The Literary Italian Lakes

Henry James’s heart lifted as he left Switzerland for the Italian Lakes: “On into Italy we went – a rapturous progress through a wild luxuriance of corn and olives and figs and mulberries and chestnuts and frescoed villages and clamorous beggars and all the good old Italianisms of tradition.”
Aerial view of Lake Maggiore
Lake Maggiore


Speak to a local expert about arranging the trip of a lifetime to the Italian Lakes here, or browse our fully customisable Enchanting Italian Lakes itinerary here. If you'd like to read more, visit our online guide or check out our top attractions. We also have a guide to exploring Lake Garda by ferry, boat or dinghy, the Italian Lakes for kids, the most romantic locations, and a guide to the region's finest wines, and the Lakes on a budget...


The sight of sluggish steamers and snow-clad peaks stirs something deep in most visitors, but especially in the souls of poets. 

It is little coincidence that two of the most romantic Roman poets, Virgil and Catullus, came from the lakes, and were inspired by the seductive setting. Virgil lavished praise on the lakes, while Catullus chose Sirmione as the place from which to write lovesick verse to Lesbia, his fickle lover. Explore the ruins at Sirmione and Desenzano with Insight Guides' Enchanting Italian Lakes trip

“This lake exceeds anything I ever beheld in beauty,” declared Shelley of Lake Como. Shelley, exploring the lake in 1818, was stirred by Villa Pliniana, a Renaissance palace linked to a site beloved by Pliny. Like the Roman poet, Shelley waxed lyrical over the vast waterfall, “broken by the woody rocks into a thousand channels to the lake”, but, with typical British acquisitiveness, wanted to rent the crumbling pile. Novelist Edith Wharton, visiting in 1903, was intoxicated by the Romantic poets’ visions of brooding lakes, especially Shelley’s “glens filled with the flashing light of the waterfalls”.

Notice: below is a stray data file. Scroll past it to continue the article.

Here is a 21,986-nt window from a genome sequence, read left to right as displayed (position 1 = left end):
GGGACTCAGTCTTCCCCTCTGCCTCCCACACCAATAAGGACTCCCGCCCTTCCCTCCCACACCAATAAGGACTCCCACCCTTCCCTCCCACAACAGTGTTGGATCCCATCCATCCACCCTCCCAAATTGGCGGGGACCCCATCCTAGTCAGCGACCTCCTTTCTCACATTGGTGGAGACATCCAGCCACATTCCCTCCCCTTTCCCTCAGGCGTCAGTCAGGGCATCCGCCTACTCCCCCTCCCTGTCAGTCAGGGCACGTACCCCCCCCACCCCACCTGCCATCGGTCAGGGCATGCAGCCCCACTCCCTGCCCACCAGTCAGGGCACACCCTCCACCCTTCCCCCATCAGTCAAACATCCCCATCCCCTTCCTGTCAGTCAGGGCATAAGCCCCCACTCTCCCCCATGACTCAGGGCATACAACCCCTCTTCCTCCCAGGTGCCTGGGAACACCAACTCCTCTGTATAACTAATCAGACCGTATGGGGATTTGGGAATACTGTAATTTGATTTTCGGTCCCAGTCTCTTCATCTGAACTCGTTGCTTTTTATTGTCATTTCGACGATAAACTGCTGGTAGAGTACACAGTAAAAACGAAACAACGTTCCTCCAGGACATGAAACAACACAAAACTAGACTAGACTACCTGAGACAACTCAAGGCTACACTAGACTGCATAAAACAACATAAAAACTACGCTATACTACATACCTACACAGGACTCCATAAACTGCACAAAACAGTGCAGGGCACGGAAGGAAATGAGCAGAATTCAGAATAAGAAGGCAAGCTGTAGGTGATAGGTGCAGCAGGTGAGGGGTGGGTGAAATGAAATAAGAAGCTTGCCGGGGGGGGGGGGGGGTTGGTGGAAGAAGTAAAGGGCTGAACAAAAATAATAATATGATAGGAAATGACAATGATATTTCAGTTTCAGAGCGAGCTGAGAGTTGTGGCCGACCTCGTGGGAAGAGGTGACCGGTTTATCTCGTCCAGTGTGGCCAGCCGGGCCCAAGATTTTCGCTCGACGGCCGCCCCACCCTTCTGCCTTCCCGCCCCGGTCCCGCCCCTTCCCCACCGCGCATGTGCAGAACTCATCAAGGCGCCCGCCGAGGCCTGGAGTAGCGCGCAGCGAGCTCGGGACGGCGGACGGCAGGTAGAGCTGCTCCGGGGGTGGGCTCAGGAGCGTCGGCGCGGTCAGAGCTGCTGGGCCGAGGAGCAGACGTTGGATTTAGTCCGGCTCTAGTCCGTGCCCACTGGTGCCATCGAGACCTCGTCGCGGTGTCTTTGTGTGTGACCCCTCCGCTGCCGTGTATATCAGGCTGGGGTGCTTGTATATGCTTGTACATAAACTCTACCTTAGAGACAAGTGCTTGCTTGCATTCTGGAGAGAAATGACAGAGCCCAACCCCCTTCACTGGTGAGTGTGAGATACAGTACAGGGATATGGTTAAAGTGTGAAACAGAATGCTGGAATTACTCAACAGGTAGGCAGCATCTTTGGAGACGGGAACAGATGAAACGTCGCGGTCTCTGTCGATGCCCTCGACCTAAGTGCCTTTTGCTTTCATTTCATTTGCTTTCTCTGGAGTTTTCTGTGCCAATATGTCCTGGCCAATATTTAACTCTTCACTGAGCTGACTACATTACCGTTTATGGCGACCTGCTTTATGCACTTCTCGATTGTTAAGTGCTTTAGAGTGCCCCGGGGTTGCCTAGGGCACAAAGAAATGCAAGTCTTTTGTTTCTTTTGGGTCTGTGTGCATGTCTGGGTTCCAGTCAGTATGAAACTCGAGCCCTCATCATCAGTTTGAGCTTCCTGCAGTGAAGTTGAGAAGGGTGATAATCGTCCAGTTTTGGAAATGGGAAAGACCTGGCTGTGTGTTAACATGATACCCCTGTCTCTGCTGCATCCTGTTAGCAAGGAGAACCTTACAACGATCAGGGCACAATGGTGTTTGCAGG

The fabulous Lake Como during summer. Photo: Shutterstock

 

Romantic inspiration

The German poet Goethe was drawn to Lake Garda by its classical resonance, even if it was the lemons rather than the literature which won his heart: “What I enjoy most of all is the fruit,” he wrote in his journal in 1786. Goethe had less fondness for Malcesine, where the Austrian police, spotting the poet sketching the castle, arrested him on suspicion of being a spy. 

Since the 18th century, Lake Garda’s summer villas have lured such luminaries as Byron and D.H. Lawrence, who lamented a way of life that was passing, with the shift from plucking lemons to plucking tourists. Lawrence adored Limone, overlooking “a lake as beautiful as the beginning of creation”. Ibsen and Vladimir Nabokov concurred, even if their preference was for grander Gardone Riviera, which was also Winston Churchill’s favoured resort, where he combined painting watercolours with journal-writing. 

“One can’t describe the beauty of the Italian lakes, nor would one try if one could,” wrote Henry James, on catching sight of Lake Maggiore. Such outpourings of purple prose, particularly from writers fleeing northern climes, are part of the lakes’ legacy. Retrace Henry James' steps, with Insight Guides' Enchanting Italian Lakes trip


This blog was originally published on May 13, 2013

 

Planing your trip to the Italian Lakes

Speak to a local expert about arranging the trip of a lifetime to the Italian Lakes here, or browse our fully customisable Enchanting Italian Lakes itinerary here. If you'd like to read more, visit our online guide or check out our top attractions. We also have a guide to exploring Lake Garda by ferry, boat or dinghy, the Italian Lakes for kids, the most romantic locations, and a guide to the region's finest wines, and the Lakes on a budget...


Read more:

Best places to go in June, July, August

Best places to go in September, October, November

Things to do in the Italian Lakes this summer

How to do the Italian Lakes on a budget

The Italian Lakes for kids